Source: Warren, S 2013, ‘Protecting Dolphins Pink’, Scholastic Superscience, 24, 7, pp. 4-7, Australia/New Zealand Reference Centre, EBSCOhost, viewed 18 May 2013.

Many people don’t know that Amazon dolphins are born grey, but as they age, they turn pink. According to Warren (2013, p.5), some dolphins are as bright as pink bubble gum.

It is estimated that river dolphins have existed in the Amazon for 30 million years (Warren, 2013, p.5). These dolphins, called botos in South America, can grow up to 10 feet long and weigh 400 lbs (Warren, 2013, p.6). Traditionally, people have believed that botos can come out of the water, transform into humans, and even sneak into parties!(Warren, 2013, p.6)

These amazing dolphins are now under the threat of extinction, as fishermen have been killing them and using the meat as bait to catch a certain type of catfish (Warren, 2013, p.6). Even fishermen that don’t use the botos as bait have been slaughtering them, so that the dolphins don’t eat the fish that they are trying to catch (Warren, 2013, p.6).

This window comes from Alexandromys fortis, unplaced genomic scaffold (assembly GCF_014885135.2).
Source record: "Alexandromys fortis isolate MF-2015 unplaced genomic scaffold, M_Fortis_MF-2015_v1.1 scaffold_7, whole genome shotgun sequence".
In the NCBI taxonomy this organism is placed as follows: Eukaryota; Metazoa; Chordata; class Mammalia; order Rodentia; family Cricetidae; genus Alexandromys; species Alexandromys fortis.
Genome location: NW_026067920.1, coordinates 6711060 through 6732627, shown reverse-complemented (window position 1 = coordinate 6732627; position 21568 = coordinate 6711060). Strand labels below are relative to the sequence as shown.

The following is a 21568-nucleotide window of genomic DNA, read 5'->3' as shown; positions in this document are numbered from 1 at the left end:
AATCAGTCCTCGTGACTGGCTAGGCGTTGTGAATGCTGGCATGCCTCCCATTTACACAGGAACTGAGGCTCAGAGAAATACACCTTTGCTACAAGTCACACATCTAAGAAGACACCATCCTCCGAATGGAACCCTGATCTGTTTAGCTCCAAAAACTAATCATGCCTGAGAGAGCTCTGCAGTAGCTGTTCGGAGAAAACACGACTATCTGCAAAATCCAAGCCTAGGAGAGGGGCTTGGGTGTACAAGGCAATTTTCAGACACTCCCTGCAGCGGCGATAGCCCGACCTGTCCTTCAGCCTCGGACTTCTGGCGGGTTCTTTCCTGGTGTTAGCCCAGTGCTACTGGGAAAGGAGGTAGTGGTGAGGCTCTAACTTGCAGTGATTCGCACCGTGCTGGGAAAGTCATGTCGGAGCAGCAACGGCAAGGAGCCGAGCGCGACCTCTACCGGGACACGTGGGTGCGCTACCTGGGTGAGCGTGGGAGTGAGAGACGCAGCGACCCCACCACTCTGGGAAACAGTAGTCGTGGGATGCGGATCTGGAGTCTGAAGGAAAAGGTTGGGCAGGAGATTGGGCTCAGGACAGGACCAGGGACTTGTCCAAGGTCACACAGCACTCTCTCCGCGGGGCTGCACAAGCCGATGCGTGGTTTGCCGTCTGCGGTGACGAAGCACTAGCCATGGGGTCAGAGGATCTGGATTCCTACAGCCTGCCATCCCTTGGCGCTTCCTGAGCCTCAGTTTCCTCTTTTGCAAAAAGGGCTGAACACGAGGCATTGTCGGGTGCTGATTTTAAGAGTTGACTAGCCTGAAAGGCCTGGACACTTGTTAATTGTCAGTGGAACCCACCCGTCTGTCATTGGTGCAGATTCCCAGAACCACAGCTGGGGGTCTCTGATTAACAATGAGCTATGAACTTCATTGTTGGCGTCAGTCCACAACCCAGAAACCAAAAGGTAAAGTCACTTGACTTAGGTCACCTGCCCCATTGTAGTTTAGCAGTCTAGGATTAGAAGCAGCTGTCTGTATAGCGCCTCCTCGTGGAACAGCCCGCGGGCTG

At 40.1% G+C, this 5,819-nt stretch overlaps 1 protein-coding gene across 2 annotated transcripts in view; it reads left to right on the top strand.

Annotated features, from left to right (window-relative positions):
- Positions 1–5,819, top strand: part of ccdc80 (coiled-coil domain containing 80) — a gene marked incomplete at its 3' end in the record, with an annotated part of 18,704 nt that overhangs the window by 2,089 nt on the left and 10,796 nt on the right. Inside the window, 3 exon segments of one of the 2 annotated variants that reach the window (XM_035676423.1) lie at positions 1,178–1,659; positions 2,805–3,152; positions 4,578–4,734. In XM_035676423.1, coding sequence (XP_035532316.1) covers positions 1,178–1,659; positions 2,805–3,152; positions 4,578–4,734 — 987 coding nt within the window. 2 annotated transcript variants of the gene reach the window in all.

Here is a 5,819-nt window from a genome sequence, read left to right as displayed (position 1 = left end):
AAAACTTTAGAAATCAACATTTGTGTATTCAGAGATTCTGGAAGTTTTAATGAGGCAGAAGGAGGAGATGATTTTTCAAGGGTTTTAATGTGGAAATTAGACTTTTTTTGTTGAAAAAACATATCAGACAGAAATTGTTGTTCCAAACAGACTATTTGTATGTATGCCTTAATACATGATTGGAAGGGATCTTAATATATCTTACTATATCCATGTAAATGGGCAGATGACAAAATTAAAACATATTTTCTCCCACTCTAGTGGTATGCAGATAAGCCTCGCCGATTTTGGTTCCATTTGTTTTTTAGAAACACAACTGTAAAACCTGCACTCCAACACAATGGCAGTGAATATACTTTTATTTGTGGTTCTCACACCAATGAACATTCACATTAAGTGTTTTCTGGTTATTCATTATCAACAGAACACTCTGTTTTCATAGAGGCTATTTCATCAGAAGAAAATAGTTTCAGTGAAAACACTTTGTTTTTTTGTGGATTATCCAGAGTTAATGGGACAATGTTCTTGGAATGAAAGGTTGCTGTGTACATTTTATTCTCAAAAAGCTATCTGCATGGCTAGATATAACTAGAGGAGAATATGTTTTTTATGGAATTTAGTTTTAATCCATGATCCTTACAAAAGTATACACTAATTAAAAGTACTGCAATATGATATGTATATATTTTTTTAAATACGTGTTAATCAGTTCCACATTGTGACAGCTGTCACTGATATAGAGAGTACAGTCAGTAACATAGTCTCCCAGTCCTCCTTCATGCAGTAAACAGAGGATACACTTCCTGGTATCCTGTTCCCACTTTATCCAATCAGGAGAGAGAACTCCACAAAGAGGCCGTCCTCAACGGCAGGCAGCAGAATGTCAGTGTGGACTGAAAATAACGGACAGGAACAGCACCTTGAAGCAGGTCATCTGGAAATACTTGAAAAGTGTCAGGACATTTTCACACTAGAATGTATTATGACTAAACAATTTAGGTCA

To read more about the botos and the efforts of scientists in trying to preserve this species, login to EBSCOhost’s Australian and New Zealand Reference Centre with your library card’s barcode.

Rayyan

Reference
Warren, S 2013, ‘Protecting Dolphins Pink’, Scholastic Superscience, 24, 7, pp. 4-7, Australia/New Zealand Reference Centre, EBSCOhost, viewed 14 May 2013.

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